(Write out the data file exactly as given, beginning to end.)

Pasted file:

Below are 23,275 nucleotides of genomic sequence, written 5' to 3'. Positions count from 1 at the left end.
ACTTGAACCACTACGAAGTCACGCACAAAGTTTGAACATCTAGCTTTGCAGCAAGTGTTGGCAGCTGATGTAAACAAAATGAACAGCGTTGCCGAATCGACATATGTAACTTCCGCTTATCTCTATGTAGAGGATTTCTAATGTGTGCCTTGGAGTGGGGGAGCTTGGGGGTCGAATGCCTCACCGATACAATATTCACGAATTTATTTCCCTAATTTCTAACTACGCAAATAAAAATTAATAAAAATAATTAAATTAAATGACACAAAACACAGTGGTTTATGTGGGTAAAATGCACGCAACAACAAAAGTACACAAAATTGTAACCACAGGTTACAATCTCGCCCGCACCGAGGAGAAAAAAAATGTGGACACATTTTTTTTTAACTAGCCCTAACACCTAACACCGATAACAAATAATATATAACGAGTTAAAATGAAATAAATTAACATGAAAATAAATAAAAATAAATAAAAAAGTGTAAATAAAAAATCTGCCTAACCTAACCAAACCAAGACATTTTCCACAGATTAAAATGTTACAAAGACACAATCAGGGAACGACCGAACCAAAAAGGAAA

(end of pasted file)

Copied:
Below are 23,275 nucleotides of genomic sequence, written 5' to 3'. Positions count from 1 at the left end.
ACTTGAACCACTACGAAGTCACGCACAAAGTTTGAACATCTAGCTTTGCAGCAAGTGTTGGCAGCTGATGTAAACAAAATGAACAGCGTTGCCGAATCGACATATGTAACTTCCGCTTATCTCTATGTAGAGGATTTCTAATGTGTGCCTTGGAGTGGGGGAGCTTGGGGGTCGAATGCCTCACCGATACAATATTCACGAATTTATTTCCCTAATTTCTAACTACGCAAATAAAAATTAATAAAAATAATTAAATTAAATGACACAAAACACAGTGGTTTATGTGGGTAAAATGCACGCAACAACAAAAGTACACAAAATTGTAACCACAGGTTACAATCTCGCCCGCACCGAGGAGAAAAAAAATGTGGACACATTTTTTTTTAACTAGCCCTAACACCTAACACCGATAACAAATAATATATAACGAGTTAAAATGAAATAAATTAACATGAAAATAAATAAAAATAAATAAAAAAGTGTAAATAAAAAATCTGCCTAACCTAACCAAACCAAGACATTTTCCACAGATTAAAATGTTACAAAGACACAATCAGGGAACGACCGAACCAAAAAGGAAA